Private First Class Bruce Thompson, 10 Cavalry Buffalo Soldiers, proudly received a letter around Thanksgiving 1967 from President Lyndon B. Johnson. The letter said “greetings” and informed Thompson to report for induction into the Army Dec. 7.
After completing basic training and jump school, Thompson went home for Christmas and broke his jaw. With his injury he could no longer make the jump out of an airplane, so he was re-assigned to tank school.
In the Navy Hospital in New York with a broken jaw. Thompson was surrounded by 800 broken Marines, home from Vietnam. He remembers telling his girlfriend he would never be like them. He was in the Army; it was different.
Thompson, like a lot of young men and women, was drafted into service for the ongoing Vietnam conflict, with no idea of the personal repercussions of war, or the unwelcome response he and other vets would receive upon their homecoming.
“Never again will one generation of veterans abandon another.” That is the motto worn on t-shirts, bumper stickers and in the hearts of all who had the unfortunate experience of witnessing the Vietnam War.
That motto is perpetuated in Jill Kelly-Moore’s humanities course on American culture in which she immerses students in a debate that has raged on campus for 10 years now. The debate has been going on for longer, but Kelly-Moore brings a unique experience for every student brave, lucky and caring enough to engage in it.
“I do it for them [the veterans],” Kelly-Moore said. “It is the vets’ show, and the students must participate.”
Kelly-Moore split the class in half. One side is pro-war, one is anti-war and, for the purposes of the class, the student’s actual feelings don’t matter. Like any debate or critical thinking process, students must research their assigned tasks with the goal to present the delegated side of the argument.
It’s a unique educational experience because, unlike any other part of the curriculum, real Vietnam veterans judge the debate.
In the weeks before the debate, the veterans spend a class period sharing their experiences about the war and their trip back home after their own one-year tour.
Kelly-Moore’s exercise helps both parties involved. The vets benefit by being able to speak about their plight and the students learn from the vets’ first-hand experiences the truth of war. Both benefit because the injustice is shared, like a burden, but a burden of knowledge granting those involved the wisdom to not careen down the same path and repeat history.
For the vets, every new branch of memories and experiences they share with students is a release that lightens the load they carry.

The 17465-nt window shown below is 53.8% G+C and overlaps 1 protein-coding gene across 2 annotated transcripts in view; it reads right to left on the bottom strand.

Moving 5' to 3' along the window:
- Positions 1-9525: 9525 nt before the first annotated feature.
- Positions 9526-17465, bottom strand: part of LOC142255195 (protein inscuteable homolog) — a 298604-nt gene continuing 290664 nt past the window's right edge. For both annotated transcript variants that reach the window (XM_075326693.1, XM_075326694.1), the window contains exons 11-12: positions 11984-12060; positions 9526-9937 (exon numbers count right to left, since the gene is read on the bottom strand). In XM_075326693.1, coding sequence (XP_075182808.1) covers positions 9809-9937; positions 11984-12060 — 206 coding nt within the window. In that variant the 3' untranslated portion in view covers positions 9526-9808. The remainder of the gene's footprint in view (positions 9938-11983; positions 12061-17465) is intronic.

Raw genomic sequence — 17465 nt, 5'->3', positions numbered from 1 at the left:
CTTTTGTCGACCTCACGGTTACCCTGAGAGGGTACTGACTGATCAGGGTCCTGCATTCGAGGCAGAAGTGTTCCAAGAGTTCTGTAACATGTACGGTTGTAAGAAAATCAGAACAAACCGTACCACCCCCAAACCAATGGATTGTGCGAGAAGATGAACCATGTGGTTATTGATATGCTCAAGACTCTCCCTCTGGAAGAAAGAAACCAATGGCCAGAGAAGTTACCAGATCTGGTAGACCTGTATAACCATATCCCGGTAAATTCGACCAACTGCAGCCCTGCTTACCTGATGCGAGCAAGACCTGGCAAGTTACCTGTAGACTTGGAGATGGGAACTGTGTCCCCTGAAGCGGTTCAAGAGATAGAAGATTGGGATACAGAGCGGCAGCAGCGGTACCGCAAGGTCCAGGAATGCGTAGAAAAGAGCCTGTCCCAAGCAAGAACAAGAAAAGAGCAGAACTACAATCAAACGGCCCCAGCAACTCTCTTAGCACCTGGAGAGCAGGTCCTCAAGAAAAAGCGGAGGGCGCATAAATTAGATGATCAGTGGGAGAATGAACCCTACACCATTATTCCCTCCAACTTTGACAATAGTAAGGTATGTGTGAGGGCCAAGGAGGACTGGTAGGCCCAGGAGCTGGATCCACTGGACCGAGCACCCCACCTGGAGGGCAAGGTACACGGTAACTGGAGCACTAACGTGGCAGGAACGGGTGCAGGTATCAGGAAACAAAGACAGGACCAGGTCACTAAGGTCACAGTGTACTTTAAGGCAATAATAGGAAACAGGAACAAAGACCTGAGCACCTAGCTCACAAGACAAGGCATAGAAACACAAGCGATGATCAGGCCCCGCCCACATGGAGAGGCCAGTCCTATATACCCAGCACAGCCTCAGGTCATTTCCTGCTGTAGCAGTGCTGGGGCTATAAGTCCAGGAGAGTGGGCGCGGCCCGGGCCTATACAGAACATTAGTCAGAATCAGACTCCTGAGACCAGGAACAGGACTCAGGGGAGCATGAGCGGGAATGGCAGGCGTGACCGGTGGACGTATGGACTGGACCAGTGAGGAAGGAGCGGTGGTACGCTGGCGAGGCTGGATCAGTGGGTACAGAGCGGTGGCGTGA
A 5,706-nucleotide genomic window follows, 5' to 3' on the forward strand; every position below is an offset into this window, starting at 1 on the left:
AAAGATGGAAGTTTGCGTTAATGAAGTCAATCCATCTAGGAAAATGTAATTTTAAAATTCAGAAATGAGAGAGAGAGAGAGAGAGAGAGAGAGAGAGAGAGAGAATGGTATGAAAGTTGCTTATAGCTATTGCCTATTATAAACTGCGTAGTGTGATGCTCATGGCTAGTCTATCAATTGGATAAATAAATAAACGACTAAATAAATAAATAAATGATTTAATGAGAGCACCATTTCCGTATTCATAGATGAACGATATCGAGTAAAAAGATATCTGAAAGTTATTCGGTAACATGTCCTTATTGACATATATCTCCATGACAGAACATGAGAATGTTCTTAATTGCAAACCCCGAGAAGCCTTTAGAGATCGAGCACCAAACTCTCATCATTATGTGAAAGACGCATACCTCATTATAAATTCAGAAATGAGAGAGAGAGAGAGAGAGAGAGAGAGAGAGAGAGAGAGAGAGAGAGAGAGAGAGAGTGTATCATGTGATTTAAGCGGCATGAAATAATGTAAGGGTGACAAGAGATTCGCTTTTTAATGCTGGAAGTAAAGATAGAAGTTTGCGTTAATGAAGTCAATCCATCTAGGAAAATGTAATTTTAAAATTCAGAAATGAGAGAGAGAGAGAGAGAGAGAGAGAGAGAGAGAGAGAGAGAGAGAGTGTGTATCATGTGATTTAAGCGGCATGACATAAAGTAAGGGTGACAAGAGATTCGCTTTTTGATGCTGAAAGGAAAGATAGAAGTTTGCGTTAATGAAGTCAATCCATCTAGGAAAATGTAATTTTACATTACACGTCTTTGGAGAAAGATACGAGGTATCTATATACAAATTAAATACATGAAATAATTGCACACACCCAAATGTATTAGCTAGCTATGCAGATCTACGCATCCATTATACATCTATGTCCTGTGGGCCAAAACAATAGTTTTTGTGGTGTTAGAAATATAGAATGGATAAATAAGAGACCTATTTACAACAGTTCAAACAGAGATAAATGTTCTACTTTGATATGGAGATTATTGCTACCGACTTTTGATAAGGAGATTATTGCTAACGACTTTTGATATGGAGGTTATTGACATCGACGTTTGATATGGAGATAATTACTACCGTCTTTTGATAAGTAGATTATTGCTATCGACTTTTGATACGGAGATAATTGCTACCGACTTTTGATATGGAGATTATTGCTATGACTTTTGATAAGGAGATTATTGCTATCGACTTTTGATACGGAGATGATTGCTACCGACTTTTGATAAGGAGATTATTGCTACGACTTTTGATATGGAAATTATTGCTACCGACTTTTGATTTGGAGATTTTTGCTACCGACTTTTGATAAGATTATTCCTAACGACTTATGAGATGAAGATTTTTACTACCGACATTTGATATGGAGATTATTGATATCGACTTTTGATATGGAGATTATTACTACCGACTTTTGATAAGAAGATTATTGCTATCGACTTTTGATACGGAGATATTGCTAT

“In basic training, we used to march to the beer hall. In Airborne AIT we would jog to the beer hall, and in tank training we used to take the beer with us,” Thompson said, offering a brief moment of levity before reading from the Field Manual the definition of his new home.
A “free fire zone” is a little place in hell. The manual states a free fire zone ”is an American military term used to designate and define a geographical area in which all life is considered the enemy. Any humans or animals in this zone are fair game for all of the organic weapons of the U.S. Armed Forces, and are destroyed immediately upon detection. Plant and marine life are also considered hostile and subject to repeated defoliation by Agent Orange and other toxic chemicals.”
Early in his tour, sitting atop his APC, Thompson saw a Vietnamese man get up and run from cover. He took aim, followed the target and did what he was trained to do. “Bam! You could almost see the bullet go. Hit the guy in the back as he’s running and his arms go out and his head goes back and he plops down on the ground. He bounced once,” Thompson said.
If the man was Viet Cong, Thompson’s platoon would find his AK-47 rifle laying where he ran from. If he was a farmer just trying to sneak back into his ancestral homeland, the platoon would find nothing. The 10th Cavalry would still place an AK rifle next to the dead Vietnamese man and take a Polaroid. They were to document every kill they made. The war was about body count, Thompson explained.
To make camp in the free fire zone, the squad would all fire their weapons facing out in a circle for a minute, ceasing at the same moment to see if anyone was firing back. If not, they would send out two men in each direction with a walkie-talkie and instructions to signal on the radio every hour, on the hour.
One night, an hour came and went without so much as a chirp from one of the sentries. The squad mustered and headed off to find its comrade. What they found was a bloody foot barely attached to a boot, and a blood trail heading into the jungle. The trail was specifically left for the GIs to follow. They knew this, Thompson said, because every few feet there was a new body part and more of the blood trail.